But she acknowledged that her body will inevitably let her down; her keen mind can will it only so far. “I’m still exploring, opening my eyes to the fact that the journey will end,” she said bluntly. “I don’t blind myself, but I still have a few things I want to do.” There is one prerequisite: there has to be “a mystery,” as she puts it. “Doing new work, you see yourself differently. You learn what you’re afraid of.”

When she first worked with Mr. Maliphant, on his 2003 Broken Fall, a sensation at its premiere in London, she struggled with a step that her partners, William Trevitt and Michael Nunn, had already absorbed. “She had to go from kneeling down to standing up by throwing one leg behind her,” recalled Mr. Trevitt. “She went home and practiced it all night. She came in the next day covered in bruises, but she had cracked it.” Most dancers, he added, would have said, “ ‘I can’t do that, give me a different step.’ Sylvie has this determination not to be beaten by it.” [...]
SHE saw an opportunity in Sadler’s Wells, which has become a lab for new dance and boasts some of the hottest choreographers in Britain. Its artistic director, Alistair Spalding. was prepared to make her a partner. “We’ll say, ‘What do you want to do?’ ” he explained, “and create the circumstances to make it happen.”

And so they did. With Ms. Guillem in the house, Sadler’s Wells has had an upsurge in ticket sales, media attention and interest in Mr. Maliphant’s work. “Push” had its premiere to ecstatic reviews last fall and won the 2005 Olivier Award for best new dance. Its success led Ms. Guillem to join Sadler’s Wells as artistic associate in June and to set in motion a third project with Mr. Maliphant. She will no longer be listed as principal guest artist of the Royal Ballet, as she has since 1989. “I have no relationship,” she emphasized. “None.”

“Push” gives Ms. Guillem her first star showcase in New York. City Center hopes that she will bring in both the ballet crowd and new audiences, as she did in London. The work inaugurates the partnership between City Center and Sadler’s Wells. “I think dance is suffering because you still have a lot of ghettoes,” she said. “You’re either a classical dancer, or you’re a contemporary dancer and all that goes with it. I don’t like this veneration for one technique.”

The ballet stars Rudolf Nureyev and Mikhail Baryshnikov made a similar move into modern dance. Ms. Guillem shares their rare combination of glamour, artistry and box-office clout. But she is the first star ballerina to hire her own choreographers, negotiate her own contracts and work steadily outside her own company and tradition.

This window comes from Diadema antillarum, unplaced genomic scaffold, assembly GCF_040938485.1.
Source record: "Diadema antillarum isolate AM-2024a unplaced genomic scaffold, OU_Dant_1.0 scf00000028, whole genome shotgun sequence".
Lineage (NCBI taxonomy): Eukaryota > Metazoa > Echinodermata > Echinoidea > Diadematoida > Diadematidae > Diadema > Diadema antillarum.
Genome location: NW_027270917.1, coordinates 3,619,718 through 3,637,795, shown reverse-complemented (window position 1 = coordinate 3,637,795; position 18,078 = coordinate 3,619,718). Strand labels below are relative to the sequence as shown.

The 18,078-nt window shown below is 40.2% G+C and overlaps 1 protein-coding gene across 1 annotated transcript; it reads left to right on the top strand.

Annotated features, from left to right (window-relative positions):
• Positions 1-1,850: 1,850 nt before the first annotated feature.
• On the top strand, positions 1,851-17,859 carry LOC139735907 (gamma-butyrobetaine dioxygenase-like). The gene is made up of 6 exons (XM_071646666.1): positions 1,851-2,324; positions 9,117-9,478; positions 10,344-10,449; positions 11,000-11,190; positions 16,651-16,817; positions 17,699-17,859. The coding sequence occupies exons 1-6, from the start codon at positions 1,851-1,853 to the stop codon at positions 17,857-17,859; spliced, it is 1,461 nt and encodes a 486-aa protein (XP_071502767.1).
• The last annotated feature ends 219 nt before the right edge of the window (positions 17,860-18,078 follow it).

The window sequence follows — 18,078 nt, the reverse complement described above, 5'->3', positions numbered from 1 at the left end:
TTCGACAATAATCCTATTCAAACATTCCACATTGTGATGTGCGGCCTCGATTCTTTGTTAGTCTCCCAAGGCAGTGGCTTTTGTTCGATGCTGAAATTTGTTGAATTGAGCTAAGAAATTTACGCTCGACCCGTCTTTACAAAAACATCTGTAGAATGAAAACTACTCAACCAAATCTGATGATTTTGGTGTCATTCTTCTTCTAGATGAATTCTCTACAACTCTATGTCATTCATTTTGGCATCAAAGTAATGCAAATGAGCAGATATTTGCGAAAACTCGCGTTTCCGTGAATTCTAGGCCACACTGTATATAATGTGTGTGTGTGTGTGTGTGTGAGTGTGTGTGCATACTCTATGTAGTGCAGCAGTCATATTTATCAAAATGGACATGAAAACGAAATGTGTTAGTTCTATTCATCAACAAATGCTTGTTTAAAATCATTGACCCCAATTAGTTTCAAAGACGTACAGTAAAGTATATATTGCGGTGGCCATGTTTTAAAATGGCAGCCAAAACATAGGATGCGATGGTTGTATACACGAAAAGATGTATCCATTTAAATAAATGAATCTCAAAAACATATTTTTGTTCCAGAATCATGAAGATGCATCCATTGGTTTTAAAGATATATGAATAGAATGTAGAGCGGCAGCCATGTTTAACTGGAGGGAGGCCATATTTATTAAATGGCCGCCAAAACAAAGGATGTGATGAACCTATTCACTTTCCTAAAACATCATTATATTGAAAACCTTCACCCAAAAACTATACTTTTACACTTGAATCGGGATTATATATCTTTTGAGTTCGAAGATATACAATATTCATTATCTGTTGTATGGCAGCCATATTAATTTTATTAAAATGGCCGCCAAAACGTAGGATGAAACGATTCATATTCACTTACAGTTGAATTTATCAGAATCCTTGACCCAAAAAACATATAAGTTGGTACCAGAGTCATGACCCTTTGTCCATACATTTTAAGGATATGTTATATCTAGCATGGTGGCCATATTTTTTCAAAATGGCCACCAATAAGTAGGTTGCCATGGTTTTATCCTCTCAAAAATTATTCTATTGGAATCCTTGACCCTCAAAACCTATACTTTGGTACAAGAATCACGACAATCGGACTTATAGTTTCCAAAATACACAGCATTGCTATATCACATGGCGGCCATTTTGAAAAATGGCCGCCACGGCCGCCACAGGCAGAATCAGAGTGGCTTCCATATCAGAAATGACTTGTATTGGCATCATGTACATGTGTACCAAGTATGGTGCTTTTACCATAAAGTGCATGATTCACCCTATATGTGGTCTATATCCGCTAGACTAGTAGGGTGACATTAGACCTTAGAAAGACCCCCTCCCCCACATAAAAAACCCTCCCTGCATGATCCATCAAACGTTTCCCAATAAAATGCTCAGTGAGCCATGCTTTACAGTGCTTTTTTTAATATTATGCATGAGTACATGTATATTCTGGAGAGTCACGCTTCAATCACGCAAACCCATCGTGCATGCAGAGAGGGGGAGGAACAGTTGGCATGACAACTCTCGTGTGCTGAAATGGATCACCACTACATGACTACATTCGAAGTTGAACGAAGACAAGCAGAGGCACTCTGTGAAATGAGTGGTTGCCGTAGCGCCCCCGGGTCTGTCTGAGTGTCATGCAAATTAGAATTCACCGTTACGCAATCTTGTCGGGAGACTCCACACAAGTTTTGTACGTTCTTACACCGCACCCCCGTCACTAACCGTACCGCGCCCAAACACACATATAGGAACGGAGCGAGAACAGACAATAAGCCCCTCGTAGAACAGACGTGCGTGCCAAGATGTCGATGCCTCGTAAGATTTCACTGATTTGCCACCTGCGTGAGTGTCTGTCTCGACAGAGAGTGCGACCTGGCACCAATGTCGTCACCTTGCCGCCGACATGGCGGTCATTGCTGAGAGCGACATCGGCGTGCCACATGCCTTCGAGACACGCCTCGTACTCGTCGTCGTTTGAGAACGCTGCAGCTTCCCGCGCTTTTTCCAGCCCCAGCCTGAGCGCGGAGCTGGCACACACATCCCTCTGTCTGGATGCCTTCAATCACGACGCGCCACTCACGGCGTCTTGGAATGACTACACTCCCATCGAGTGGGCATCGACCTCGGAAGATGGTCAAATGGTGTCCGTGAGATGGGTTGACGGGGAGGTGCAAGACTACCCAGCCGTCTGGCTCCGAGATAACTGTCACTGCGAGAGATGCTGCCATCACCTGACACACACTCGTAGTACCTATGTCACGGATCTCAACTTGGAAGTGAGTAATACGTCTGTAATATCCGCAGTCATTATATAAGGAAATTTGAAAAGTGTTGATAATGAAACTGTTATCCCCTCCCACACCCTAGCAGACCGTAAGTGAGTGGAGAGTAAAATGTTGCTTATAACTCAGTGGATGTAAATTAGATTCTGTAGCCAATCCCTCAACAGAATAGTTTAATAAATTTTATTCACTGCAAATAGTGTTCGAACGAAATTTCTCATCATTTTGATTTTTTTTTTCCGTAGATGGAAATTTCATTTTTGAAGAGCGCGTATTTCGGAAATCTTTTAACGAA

In the process she may also find a new audience. She regularly sells out opera houses in Europe and Asia, but Ms. Guillem is not a household name in America. In part that is because she has refused to cultivate her celebrity offstage, or perhaps because she wants to exert more control than others are willing to cede to her. “I don’t need to be known by people who just recognize your face but don’t know what you do,” she said. “I’m not someone who does anything and everything to be known.” [...]


Sadler's Wells, London
TWO years ago, when Sylvie Guillem first pitted herself against the hurtling athleticism and liquid stillness of Russell Maliphant's choreography, the effect was transforming. This most elegant of classical ballerinas seemed a new dancer. But if the chemistry is extreme when Guillem is performing Maliphant's choreography, it looks even more striking in this new programme when she's dancing with him. On the ballet stage this could never have happened - Guillem in point shoes would have towered over Maliphant's compact, quiet body. Yet from their first entrance, where Guillem crouches on Maliphant's shoulders then unwinds with flickering grace around him, the affinity between them is charged and immense. [...]

On the Edge (Sur le Fil), ft. Push

On Sylvie Guillem and Russell Maliphant
PUSH, a collection of four pieces performed by Sylvie Guillem and Russell Maliphant (who choreographed them) flattered and disappointed as much as it delivered. The opening night at the Sydney Opera House was the perfect example of a portmanteau program so patchy that a single answer to "Was it any good?" is hard to find.

There are moments of beauty that still move somewhere between my eyes and my brain, they are shapes or trajectories, movements that looked and felt perfect for an instant and in doing so sustained themselves long afterward. At the same time so much seemed familiar and predictable. Cliché is the enemy of art and in the trawl through familar tropes many stones were rolled and few left unturned.

Sylvie Guillem - official site

Invitation: Sylvie Guillem (hardcover)
Sylvie Guillem, in my opinion the most relevant female artist of today, has again pulled it off with this stunning "family album", correctly named Invitation. After "Sylvie Guillem" - the little book of photographs, which sold out completely in just a few weeks, it was clear that Guillem's fans were craving for more photographic details on the "artiste étoile".

With this new book, Guillem "invites" us to take a privileged seat and quietly realize her busy and most unusual life. Each photo, carefully picked, is in itself an isolated object that demands paused and profound contemplation. Her exquisite artistry oozes from every detail, every movement, and every second captured on film.

Also, important to mention and recognize, is the amazing talent of Gilles Tapie (French photographer) who has followed Guillem for many years, and because of whom this book was made possible. His work is raw and powerful at times, and gentle and almost ethereal at others...Some of Guillem's self-portraits are also included on this book, and her amazing ability to push the limits a bit further is prominent in those particular captures.

Documents on the subject of Sylvie Guillem are rare, may they be taped or printed, and are mere peek holes over a much greater reality. But this time, Guillem has opened a wide window over herself, and the invitation to let us watch her is sincere. The book itself is huge and heavy (about 400 photos), a clear proof that Guillem was willing to show a lot, and surely delivers with this masterpiece.

Two - choreagraphed by Russell Maliphant